Instead, what happens is that because of financial privation, WMATA keeps cutting service on the Metrorail system and cuts and/or eliminates bus routes.
And they call this an improvement.
Tom Toles editorial cartoon, 6/10/2016
This is a particularly galling issue now, because the Metrorail system is hemorrhaging riders drastically because of a terrible fall off in quality and service due partly to the repair program, which shuts down portions of lines often for days at a time--the subway system provides about 100,000 fewer rides daily.
Concomitantly, bus ridership has dropped as well, because many subway rides are linked with bus rides.
This cuts revenue and is used by the Metrorail system to justify further reductions in train frequency, bus frequency, and the elimination of bus routes.
They call it "rightsizing."
By that they claim the system got too big for them to handle, and that by eliminating bus routes, making it less efficient and more expensive to ride--fare increases are also part of next year's budget--that this makes the system better and more manageable.
That's a crock.
It should be called "wrongsizing" and "wrecking."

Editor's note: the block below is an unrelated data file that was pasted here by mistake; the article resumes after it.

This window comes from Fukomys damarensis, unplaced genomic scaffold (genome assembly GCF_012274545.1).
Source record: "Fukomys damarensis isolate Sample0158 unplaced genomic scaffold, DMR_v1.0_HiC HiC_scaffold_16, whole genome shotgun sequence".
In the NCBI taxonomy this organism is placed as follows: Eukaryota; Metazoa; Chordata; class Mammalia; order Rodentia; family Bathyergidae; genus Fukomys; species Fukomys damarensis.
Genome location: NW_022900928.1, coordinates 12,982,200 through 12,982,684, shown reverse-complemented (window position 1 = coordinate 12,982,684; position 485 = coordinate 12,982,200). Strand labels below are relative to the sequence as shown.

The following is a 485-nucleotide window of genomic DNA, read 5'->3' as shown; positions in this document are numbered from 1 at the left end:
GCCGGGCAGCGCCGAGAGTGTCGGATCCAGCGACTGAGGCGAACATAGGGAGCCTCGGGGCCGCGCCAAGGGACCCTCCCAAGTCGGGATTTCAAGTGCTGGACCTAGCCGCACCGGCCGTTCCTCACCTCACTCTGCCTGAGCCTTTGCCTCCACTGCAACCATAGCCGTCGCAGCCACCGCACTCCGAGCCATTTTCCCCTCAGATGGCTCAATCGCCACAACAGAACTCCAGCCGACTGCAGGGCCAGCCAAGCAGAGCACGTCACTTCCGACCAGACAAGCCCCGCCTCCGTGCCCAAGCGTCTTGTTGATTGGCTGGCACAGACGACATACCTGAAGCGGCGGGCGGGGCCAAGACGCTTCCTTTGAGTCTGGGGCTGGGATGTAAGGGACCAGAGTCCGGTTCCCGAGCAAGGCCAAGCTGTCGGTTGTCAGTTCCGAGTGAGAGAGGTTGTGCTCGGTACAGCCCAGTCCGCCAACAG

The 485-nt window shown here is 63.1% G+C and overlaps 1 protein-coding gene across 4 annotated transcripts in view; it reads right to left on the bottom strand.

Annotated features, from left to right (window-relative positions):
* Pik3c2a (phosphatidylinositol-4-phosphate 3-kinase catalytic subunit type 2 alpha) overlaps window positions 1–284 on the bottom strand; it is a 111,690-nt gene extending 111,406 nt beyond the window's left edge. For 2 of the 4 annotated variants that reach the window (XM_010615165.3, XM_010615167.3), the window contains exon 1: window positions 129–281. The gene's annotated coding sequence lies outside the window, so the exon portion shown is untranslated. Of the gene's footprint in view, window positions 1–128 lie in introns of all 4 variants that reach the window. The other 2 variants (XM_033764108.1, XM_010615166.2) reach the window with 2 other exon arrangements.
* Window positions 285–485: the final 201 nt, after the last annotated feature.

I question whether or not the system can rebound from its current nadir.
Granted, the NYC Subway system reached similar depths in the 1970s and 1980s and it managed to recover.
But it doesn't seem as if the DC area possesses the kind of visionary heft necessary to take this crisis as the reason to build a more robust and broader integrated transit network, rather than as an excuse to be satisfied with a shrunken transit network, albeit better funded.
See "Don't over focus on "fixing" the WMATA Compact. Instead create a new Regional Transit Compact, of which WMATA is one component."
Calling shrinking and crippling the transit network "rightsizing" doesn't give me the confidence that things will change in a positive direction.
In commenting on last year's budget proposals, I made some points that are comparable: